*Based on a double-blind, placebo-controlled crossover design study, 2g of ginger was given to subjects following 24 hrs and 48 hrs of high intensity eccentric weightlifting (3 sets of 8 reps at 120% concentric 1-RM). Although ginger didn't reduce soreness or lead to improvements in function in the 60 min after consumption, ginger exerted a more delayed effect on the day to day progression of soreness. Soreness decreased by 13% on the 2nd day of testing (24 hrs later).
*This delayed analgesic effect of ginger prompted another study of 2g of ginger a day for 7 days before and 3 days after high intensity eccentric lifting (3 sets of 6 reps). Both raw and heat-treated ginger was used. Results showed that participants who supplemented for 11 days (7 days prior, the day of and 3 days later) experience 25% (raw) and 23% (heat treated) less muscle pain and soreness compared to placebo group.
Problem with NSAIDs
*Long term use of aspirin and ibuprofen may develop into gastric ulcers. Most common adverse effect from ginger consumption is heart burn.
*Because ginger is very similar to NSAIDs (is an inhibitor of COX 1 and 2 enzymes) it may lead to irritation of the gastrointestinal mucosal lining.
Application of Ginger Supplementation in Exercise
*2g dose equates to 1 tsp of powered ginger, 1 tbsp fresh ginger or 2 mL extract.
*Powdered ginger in food stores may be found in 250 mg to 1000 mg tablets/capsules.
*Look for standardized extract known to have a gingerol content of 5%.
*Although future research is needed to elucidate the minimal effective dose and whether a small amount of ginger consumed daily in drinks or foods can reduce muscle pain, there is compelling evidence that ginger is indeed an effective alternative to NSAIDs for the treatments of muscle pain and soreness.
I also found an article on ginger in Volume 33g of my Environmental Nutrition (EN) Newsletter explaining the soothing effects to the stomach. Recommendations from EN suggest:
2-4 g/d for therapeutic usage
1g 30 min. before travel, .5 - 1 g every 4 hrs for motion sickness
1-2 g/d for arthritis
Well, not sure if ginger is "the next best thing" but since it is in the vegetable aisle in the store and doesn't have an ingredient list, I would suggest trying it out (perhaps WITH your recovery protein such as a whey protein smoothie or mixed with low fat/greek yogurt or milk).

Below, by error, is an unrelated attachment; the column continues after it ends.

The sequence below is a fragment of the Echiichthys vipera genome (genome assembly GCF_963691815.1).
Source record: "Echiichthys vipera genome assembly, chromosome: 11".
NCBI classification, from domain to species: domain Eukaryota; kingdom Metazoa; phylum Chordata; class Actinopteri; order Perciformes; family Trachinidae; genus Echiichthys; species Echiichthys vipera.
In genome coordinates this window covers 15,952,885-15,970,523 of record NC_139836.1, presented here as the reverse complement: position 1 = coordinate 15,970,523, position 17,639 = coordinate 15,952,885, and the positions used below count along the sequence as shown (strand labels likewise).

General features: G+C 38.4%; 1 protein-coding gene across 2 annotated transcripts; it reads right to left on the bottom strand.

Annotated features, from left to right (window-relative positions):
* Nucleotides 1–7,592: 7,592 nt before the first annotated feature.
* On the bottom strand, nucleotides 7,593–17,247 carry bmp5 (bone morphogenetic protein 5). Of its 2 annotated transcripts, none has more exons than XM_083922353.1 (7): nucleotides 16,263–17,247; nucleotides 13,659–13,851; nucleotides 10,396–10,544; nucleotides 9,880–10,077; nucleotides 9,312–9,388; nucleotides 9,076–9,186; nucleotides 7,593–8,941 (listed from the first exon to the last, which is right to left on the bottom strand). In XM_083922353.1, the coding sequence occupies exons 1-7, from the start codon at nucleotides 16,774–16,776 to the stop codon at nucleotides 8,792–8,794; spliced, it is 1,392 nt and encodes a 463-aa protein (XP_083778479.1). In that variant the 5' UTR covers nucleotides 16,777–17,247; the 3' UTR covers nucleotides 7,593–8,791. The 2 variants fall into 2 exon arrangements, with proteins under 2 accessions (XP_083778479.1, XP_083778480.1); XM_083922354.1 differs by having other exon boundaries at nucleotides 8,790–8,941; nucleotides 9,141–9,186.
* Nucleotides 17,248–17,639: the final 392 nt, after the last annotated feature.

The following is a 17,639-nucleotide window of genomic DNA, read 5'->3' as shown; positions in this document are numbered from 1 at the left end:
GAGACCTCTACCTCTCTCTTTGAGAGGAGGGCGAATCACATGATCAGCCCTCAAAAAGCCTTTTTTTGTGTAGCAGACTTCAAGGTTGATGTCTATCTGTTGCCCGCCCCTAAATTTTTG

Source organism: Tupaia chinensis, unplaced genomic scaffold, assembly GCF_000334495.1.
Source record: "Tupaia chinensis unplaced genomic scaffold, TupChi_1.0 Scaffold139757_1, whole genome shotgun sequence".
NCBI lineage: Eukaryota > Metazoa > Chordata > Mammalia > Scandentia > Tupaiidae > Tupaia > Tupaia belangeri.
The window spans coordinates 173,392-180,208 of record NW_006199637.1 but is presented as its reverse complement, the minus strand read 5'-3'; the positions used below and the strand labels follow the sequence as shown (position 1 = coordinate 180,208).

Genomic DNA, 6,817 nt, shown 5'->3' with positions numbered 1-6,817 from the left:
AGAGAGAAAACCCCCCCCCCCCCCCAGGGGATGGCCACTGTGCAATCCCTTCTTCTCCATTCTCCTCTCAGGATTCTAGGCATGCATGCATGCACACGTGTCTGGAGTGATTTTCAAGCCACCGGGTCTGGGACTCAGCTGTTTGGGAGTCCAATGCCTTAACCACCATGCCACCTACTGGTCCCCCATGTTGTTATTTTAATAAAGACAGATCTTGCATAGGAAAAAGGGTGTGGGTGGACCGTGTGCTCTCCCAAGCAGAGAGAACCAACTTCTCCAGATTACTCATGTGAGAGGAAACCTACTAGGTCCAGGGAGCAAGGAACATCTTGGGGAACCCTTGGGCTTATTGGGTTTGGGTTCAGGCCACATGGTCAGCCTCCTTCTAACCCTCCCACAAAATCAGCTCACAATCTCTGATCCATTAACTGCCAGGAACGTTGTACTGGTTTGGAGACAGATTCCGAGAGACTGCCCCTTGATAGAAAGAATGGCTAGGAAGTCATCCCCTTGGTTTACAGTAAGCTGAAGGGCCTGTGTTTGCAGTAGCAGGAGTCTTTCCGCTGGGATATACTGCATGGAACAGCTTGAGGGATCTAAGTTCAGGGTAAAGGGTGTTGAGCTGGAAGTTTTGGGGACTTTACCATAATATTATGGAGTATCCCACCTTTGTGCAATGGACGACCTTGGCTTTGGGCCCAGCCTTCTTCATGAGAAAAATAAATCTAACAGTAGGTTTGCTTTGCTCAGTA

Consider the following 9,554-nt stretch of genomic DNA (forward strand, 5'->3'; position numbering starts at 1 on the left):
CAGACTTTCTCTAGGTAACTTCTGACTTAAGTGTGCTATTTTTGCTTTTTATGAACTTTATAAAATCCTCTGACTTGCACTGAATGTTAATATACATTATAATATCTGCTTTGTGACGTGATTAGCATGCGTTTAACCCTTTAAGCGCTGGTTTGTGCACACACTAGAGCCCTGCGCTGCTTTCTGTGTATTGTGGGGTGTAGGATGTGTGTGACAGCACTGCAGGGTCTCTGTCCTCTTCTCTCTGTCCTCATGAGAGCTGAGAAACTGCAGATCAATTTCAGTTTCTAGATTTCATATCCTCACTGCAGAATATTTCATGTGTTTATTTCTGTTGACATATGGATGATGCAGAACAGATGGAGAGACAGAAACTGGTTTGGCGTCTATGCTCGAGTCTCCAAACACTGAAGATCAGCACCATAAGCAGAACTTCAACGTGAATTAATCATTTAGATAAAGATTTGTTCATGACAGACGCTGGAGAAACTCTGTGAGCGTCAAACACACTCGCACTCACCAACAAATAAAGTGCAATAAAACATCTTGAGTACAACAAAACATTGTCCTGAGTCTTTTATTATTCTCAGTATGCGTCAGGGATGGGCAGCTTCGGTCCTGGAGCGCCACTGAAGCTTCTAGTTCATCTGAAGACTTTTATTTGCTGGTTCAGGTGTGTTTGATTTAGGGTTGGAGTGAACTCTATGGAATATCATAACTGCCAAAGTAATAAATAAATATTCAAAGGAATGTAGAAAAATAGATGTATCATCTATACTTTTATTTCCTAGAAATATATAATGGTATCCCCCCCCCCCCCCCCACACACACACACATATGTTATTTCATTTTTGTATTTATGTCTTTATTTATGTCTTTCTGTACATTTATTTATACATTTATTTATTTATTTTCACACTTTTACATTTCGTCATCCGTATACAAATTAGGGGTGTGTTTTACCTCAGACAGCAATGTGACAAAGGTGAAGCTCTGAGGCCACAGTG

I created this recipe last night from the top of my head and I have to say that this is probably my new FAVORITE recipe. I wish I would have made more cause it was DELICIOUS!!!
Enjoy my latest creation!
Vegetarian Ginger Chinese Stir Fry
1/2 container sliced mushrooms
1/2 tube extra firm tofu (cubed)
2 cloves garlic
1/2 tbsp fresh ginger (shaved without skin)
1/2 can chickpeas (drained and rinsed)
1/8 cup sliced almonds
Green beans (large handful)
2-3 stalks broccoli
2-3 tsp low sodium ginger soy sauce
2 x 1 tsp olive oil
Optional "fried noodles"
1/2 ounce (portion) whole wheat spaghetti
1 tsp olive oil
1. On a large skillet, on medium heat, add chopped garlic and 1 tsp. olive oil. Add tofu, chickpeas, mushrooms and cook for a few minutes until brownish (toss every now and then).
2. Steam/microwave broccoli until soft.
3. Cook green beans in hot water until soft.
4. When tofu begins to brown, add almonds, ginger, soy sauce and 1 tsp. olive oil.
5. Toss mixture and add broccoli and green beans.
6. Cook for 2-3 additional minutes and turn off heat, remove pan from burner and cover until ready to serve.
1. For fried noodles, boil spaghetti for 3-4 min. until soft in small pot.
2. Empty water and with noodles in pot, add olive oil.
3. Chop up noddles w/ spatula as you move around the noodles to "crisp" them up. May want to lift pan off burner and give a shake to prevent noodles from sticking.
4. After a few minutes, noodles should be brown and semi-crispy.